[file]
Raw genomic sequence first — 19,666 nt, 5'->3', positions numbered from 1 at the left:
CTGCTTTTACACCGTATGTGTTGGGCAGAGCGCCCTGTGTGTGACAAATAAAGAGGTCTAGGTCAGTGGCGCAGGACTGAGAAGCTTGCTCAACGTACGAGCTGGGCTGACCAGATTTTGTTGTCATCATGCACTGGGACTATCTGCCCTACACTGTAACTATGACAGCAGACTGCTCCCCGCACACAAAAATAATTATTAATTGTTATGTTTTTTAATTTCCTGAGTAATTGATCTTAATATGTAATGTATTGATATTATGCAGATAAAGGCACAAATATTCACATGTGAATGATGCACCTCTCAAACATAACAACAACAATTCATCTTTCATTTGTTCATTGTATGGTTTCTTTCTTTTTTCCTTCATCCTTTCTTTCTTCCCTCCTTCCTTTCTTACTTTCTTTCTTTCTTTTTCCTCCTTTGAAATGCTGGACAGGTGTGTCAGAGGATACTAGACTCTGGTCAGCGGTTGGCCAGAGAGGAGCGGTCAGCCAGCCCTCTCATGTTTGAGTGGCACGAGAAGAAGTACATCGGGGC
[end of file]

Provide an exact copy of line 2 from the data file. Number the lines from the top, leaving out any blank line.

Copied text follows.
CTGCTTTTACACCGTATGTGTTGGGCAGAGCGCCCTGTGTGTGACAAATAAAGAGGTCTAGGTCAGTGGCGCAGGACTGAGAAGCTTGCTCAACGTACGAGCTGGGCTGACCAGATTTTGTTGTCATCATGCACTGGGACTATCTGCCCTACACTGTAACTATGACAGCAGACTGCTCCCCGCACACAAAAATAATTATTAATTGTTATGTTTTTTAATTTCCTGAGTAATTGATCTTAATATGTAATGTATTGATATTATGCAGATAAAGGCACAAATATTCACATGTGAATGATGCACCTCTCAAACATAACAACAACAATTCATCTTTCATTTGTTCATTGTATGGTTTCTTTCTTTTTTCCTTCATCCTTTCTTTCTTCCCTCCTTCCTTTCTTACTTTCTTTCTTTCTTTTTCCTCCTTTGAAATGCTGGACAGGTGTGTCAGAGGATACTAGACTCTGGTCAGCGGTTGGCCAGAGAGGAGCGGTCAGCCAGCCCTCTCATGTTTGAGTGGCACGAGAAGAAGTACATCGGGGC